• Wow, I didn’t even know this song was a Tears for Fear song. You learn something new everyday. You’re right about the original being so… different. The original song is so synthesized that its kinda hard to hear the lyrics or even concentrate on them. There’s just so much happening in the song that its hard to take in all at once, with all the…[Read more]

  • In the past, it was not uncommon for a single song to be done by several different artists, all wanting to cash in on the revenue and claim credit for themselves. Nowadays, however, it is much more difficult to […]

    • I didn’t think that anyone else would write about a Tears For Fears song, then I was pleasantly surprised with your article. I also chose a song by this band, MAD WORLD in group 1 http://music16group1.qwriting.qc.cuny.edu/

      Tears For Fears has a darkness to them in general though their songs fit nicely into the 80’s. I guess this is why their lyrics are a virtual treasure-trove for artists that would come later…20 years later!

      Admittedly, your link to the Lorde version provided me with my first glimpse into her vision of the song -Impressive! She goes dark…really d a r k -which works nicely with the lyrics, and, the music backs it up big time! My experience in watching and listening to the remake was just that at first -watching and listening. The action that accompanies this video ad was well done and complimented Lorde’s remake. As soon as I found myself watching and listening, I had to take a momentary pause to shut out the visuals and let the impressive production and mood occupy my full sense in sound. Oddly, without the visuals, the song became even MORE powerful as a separate entity -especially when moderately cranked!

      Lorde’s art-vox goes an octave lower that what most producers might have wanted but this added to the feel and provided extra room for her to dazzle in the upper registers by dancing dynamically when the emotion squeezed her to do so.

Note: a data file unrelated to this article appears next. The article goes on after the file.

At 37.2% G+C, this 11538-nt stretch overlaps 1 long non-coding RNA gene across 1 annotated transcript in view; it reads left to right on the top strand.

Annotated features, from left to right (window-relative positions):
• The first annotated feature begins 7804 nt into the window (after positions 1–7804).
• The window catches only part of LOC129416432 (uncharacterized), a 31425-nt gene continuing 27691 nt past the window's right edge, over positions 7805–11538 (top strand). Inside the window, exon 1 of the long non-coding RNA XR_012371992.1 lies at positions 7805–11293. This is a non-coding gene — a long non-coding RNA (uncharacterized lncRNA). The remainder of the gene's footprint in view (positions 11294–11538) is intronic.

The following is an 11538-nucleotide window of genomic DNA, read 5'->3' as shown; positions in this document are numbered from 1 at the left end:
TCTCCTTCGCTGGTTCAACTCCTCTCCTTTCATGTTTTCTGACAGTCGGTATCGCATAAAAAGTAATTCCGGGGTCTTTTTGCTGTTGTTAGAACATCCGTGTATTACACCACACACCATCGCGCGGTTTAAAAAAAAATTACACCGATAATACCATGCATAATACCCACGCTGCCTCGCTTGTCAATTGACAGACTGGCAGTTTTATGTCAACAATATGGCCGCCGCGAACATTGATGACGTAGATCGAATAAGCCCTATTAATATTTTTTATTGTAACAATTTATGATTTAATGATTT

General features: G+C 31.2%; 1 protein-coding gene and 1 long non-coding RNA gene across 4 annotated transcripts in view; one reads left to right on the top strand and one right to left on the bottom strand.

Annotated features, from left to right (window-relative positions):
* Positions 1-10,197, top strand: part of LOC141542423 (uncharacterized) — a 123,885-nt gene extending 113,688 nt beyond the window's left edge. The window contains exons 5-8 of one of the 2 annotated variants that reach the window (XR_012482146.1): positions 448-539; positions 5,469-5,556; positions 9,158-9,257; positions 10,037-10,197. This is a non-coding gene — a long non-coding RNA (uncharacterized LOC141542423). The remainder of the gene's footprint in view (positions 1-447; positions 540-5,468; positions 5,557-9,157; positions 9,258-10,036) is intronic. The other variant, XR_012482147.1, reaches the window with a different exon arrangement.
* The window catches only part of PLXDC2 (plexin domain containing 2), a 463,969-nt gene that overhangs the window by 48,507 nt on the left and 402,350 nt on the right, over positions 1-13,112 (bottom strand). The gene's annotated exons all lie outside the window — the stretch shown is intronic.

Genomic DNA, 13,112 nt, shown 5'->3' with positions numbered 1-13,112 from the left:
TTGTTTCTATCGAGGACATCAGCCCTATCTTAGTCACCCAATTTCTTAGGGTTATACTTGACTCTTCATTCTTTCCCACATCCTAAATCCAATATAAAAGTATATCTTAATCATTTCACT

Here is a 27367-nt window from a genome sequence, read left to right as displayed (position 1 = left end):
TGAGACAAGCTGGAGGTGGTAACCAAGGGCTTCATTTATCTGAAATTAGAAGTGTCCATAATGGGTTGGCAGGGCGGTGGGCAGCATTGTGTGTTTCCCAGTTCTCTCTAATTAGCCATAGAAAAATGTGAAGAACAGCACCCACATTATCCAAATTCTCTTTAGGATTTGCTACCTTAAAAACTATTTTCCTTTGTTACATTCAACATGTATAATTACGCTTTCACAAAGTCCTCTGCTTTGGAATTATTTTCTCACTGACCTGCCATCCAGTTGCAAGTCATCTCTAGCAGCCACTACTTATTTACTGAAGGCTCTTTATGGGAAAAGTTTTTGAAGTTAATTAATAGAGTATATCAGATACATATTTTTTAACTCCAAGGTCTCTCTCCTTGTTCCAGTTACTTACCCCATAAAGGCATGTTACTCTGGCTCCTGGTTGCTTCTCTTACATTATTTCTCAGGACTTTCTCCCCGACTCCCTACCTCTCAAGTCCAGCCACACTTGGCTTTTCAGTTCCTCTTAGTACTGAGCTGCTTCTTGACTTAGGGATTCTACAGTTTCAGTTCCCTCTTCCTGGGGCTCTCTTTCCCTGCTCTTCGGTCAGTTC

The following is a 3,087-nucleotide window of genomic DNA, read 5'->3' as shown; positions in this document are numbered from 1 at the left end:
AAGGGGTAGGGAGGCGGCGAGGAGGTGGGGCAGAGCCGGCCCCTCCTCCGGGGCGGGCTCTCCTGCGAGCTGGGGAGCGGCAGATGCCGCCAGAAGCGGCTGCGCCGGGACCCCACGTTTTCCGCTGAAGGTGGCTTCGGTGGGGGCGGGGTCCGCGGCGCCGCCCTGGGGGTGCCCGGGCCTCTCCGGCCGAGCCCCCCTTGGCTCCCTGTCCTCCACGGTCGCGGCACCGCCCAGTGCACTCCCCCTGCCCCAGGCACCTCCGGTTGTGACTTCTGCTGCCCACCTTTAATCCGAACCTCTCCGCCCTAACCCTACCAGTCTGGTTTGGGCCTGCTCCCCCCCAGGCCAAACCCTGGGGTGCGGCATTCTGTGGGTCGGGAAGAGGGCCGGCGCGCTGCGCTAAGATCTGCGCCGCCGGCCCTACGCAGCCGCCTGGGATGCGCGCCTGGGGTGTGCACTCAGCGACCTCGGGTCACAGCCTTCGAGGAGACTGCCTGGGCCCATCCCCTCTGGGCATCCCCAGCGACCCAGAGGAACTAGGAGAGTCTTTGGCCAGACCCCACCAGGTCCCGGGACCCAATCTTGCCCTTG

Great catch, btw, about the original song and it’s commentary on the Cold War. It’s ironic that Tears For Fears seemed to be warning about apocalypse while The Hunger Games inserted the tune right in the middle of a rebellious war! This forms a sort of triad of relevance between the versions by Tears For Fears and Lorde, and the subject of application -The Hunger Games/Assassin’s Creed Unity.

      I guess Everybody Wants to Rule the World is a testimony to the power and importance of amazing lyrics and melody.

      Thanks for the great read and perspective!

      -Damian

  • I’m excited to see what you have to say on kpop. I used to be really into it a few years ago when it became insanely popular. I was torn between picking kpop or video game music for the project so I can’t wait to hear more about the culture. Your study abroad experience in South Korea sounds really interesting! Can’t wait to hear what kpop culture…[Read more]

  • Hey, glad to hear that you’re excited for my presentation! I’m a little afraid I might not do this topic justice but still really excited to explore the game music culture. I haven’t listened to much 8-bit/chiptune music but I’ll try my best to research as much as I can on it.

    The documentaries I plan to watch for research is “Reformat the…[Read more]

  • For my project I want to discuss the subculture of retro video game music and how it branched off into other kinds of music. Retro video games use chiptunes, which were introduced during the golden age of arcade […]

    • Hey Megan!

      I think this is really cool, and I’m SO excited to see this presentation. I was really into 8-bit/chiptune a few years ago. I really like HenryHomesweet and Shirobon!, and I remember this site called 8-bit or something, where many artists uploaded their music and I miss it so much. Last time I checked, the site was down. ),:

      I can’t wait to see how this subculture came to be, and I would like to watch these documentaries if you could share them with me in class!

      • Hey, glad to hear that you’re excited for my presentation! I’m a little afraid I might not do this topic justice but still really excited to explore the game music culture. I haven’t listened to much 8-bit/chiptune music but I’ll try my best to research as much as I can on it.

        The documentaries I plan to watch for research is “Reformat the Planet” and “Beep: A Documentary History on Game Sound.”

    • This is a really interesting topic, Megan! I am not so familiar with how video games became popular and what chiptunes are. I can definitely agree with you though that music is a very important factor of a game! I am looking forward for your presentation and learning more about chiptunes!